What is the Freedom of Information Act (FOIA)?
FOIA is the acronym for the Freedom of Information Act which was established in 1966 in the United States and took effect the following year. The FOIA only applies to federal agencies and does not create a right of access to records held by Congress, the courts, or by state or local governments. The purpose of the act is “a philosophy of full government agency disclosure”.
Why is the FOIA important?
The importance of the Freedom of Information Act is best summed up in these three words — ‘knowledge is power’. We all are aware that any government system described as democratic must be run for the people and by the people. This single act makes this possible. Through this law, citizens are able to request information they would not otherwise have access to through normal information channels.
Who benefits from the FOIA?
The beneficiaries of the Freedom of Information Act are the general public. The simple fact that any citizen of the United States can request information on the activities of the government and elected public officials provides a very powerful tool that the citizens can use to hold the government responsible for its actions. This alone keeps the government in check for its actions. Overall, the Freedom of Information Act keeps the government transparent.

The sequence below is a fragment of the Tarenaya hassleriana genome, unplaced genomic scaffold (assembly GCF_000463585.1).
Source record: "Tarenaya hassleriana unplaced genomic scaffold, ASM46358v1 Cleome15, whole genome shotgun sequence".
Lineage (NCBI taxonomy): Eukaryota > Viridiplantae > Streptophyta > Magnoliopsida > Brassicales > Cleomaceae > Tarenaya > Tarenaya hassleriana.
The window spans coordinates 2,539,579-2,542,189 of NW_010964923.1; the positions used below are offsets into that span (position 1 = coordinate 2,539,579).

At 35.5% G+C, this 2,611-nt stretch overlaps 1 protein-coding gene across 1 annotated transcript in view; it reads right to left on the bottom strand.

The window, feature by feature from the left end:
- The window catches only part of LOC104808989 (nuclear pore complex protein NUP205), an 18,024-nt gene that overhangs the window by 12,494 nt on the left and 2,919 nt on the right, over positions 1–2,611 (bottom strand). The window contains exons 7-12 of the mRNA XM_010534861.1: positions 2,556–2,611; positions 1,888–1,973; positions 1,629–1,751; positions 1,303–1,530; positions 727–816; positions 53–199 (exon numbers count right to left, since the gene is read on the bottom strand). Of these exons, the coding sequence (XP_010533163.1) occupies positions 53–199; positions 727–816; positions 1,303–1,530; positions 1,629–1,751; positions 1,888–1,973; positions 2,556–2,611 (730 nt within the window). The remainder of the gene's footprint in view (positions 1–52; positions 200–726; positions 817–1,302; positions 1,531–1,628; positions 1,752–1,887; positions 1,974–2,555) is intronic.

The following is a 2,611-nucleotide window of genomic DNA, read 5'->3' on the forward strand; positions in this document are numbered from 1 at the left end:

How has the FOIA Been Useful?
The Freedom of Information Act has been used by various corruption crusaders, law agencies and even individuals to point to abuse of powers among public officials, clean up court cases and save lives. As more and more people become aware of their rights and the limits of the government, the Freedom of Information Act becomes even more important. Some of the cases where FOIA has been used include:
● Thanks to the mandatory disclosure of public information, a military reporter once requested for information on the military vest, and it was discovered that 6,000 of these vests malfunctioned and could have led to the death of all military officers putting it on. This was later rectified.
● Another popular evidence of the importance of the Freedom of Information Act is the conclusive proof by the by the Associated Press which shows that a large number of Nazi war criminals have collected social security benefits long after they have left the United States.
Who handles FOIA Requests?
The federal Government’s branches processes and responds to FOIA requests separately. For example, the FBI, Homeland Security, and the EPA all have their own FOIA divisions. For State Requests, each state has their own set of Public Records laws and each government entity (For example: public schools, law enforcement agencies, public universities) within the states also handles their requests individually.